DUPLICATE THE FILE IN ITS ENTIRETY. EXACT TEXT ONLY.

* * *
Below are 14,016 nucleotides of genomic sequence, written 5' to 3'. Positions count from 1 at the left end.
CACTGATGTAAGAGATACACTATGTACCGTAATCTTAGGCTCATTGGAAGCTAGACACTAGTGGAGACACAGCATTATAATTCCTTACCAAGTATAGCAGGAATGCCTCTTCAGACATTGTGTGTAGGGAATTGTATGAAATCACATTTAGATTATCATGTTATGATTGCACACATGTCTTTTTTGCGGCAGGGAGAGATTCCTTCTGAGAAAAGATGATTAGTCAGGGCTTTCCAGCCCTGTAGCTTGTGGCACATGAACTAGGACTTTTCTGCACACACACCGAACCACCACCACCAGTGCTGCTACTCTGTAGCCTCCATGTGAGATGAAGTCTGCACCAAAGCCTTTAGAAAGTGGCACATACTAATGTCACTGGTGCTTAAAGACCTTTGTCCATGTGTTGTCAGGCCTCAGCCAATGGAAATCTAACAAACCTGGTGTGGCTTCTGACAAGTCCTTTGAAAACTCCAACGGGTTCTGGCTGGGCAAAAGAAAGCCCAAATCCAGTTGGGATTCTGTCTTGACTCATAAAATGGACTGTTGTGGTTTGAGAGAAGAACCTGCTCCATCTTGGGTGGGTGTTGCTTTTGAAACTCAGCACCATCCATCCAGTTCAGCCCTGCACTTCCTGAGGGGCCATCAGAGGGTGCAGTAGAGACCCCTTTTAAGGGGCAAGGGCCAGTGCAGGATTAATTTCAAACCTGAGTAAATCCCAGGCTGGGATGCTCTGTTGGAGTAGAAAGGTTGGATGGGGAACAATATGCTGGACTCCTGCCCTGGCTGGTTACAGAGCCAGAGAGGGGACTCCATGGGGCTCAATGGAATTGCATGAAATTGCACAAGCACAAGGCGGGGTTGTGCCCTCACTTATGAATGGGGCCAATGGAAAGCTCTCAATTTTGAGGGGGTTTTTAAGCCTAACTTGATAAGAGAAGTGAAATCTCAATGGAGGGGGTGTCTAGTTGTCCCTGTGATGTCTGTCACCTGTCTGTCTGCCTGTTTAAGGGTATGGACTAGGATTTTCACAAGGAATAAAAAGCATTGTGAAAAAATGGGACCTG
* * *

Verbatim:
Below are 14,016 nucleotides of genomic sequence, written 5' to 3'. Positions count from 1 at the left end.
CACTGATGTAAGAGATACACTATGTACCGTAATCTTAGGCTCATTGGAAGCTAGACACTAGTGGAGACACAGCATTATAATTCCTTACCAAGTATAGCAGGAATGCCTCTTCAGACATTGTGTGTAGGGAATTGTATGAAATCACATTTAGATTATCATGTTATGATTGCACACATGTCTTTTTTGCGGCAGGGAGAGATTCCTTCTGAGAAAAGATGATTAGTCAGGGCTTTCCAGCCCTGTAGCTTGTGGCACATGAACTAGGACTTTTCTGCACACACACCGAACCACCACCACCAGTGCTGCTACTCTGTAGCCTCCATGTGAGATGAAGTCTGCACCAAAGCCTTTAGAAAGTGGCACATACTAATGTCACTGGTGCTTAAAGACCTTTGTCCATGTGTTGTCAGGCCTCAGCCAATGGAAATCTAACAAACCTGGTGTGGCTTCTGACAAGTCCTTTGAAAACTCCAACGGGTTCTGGCTGGGCAAAAGAAAGCCCAAATCCAGTTGGGATTCTGTCTTGACTCATAAAATGGACTGTTGTGGTTTGAGAGAAGAACCTGCTCCATCTTGGGTGGGTGTTGCTTTTGAAACTCAGCACCATCCATCCAGTTCAGCCCTGCACTTCCTGAGGGGCCATCAGAGGGTGCAGTAGAGACCCCTTTTAAGGGGCAAGGGCCAGTGCAGGATTAATTTCAAACCTGAGTAAATCCCAGGCTGGGATGCTCTGTTGGAGTAGAAAGGTTGGATGGGGAACAATATGCTGGACTCCTGCCCTGGCTGGTTACAGAGCCAGAGAGGGGACTCCATGGGGCTCAATGGAATTGCATGAAATTGCACAAGCACAAGGCGGGGTTGTGCCCTCACTTATGAATGGGGCCAATGGAAAGCTCTCAATTTTGAGGGGGTTTTTAAGCCTAACTTGATAAGAGAAGTGAAATCTCAATGGAGGGGGTGTCTAGTTGTCCCTGTGATGTCTGTCACCTGTCTGTCTGCCTGTTTAAGGGTATGGACTAGGATTTTCACAAGGAATAAAAAGCATTGTGAAAAAATGGGACCTG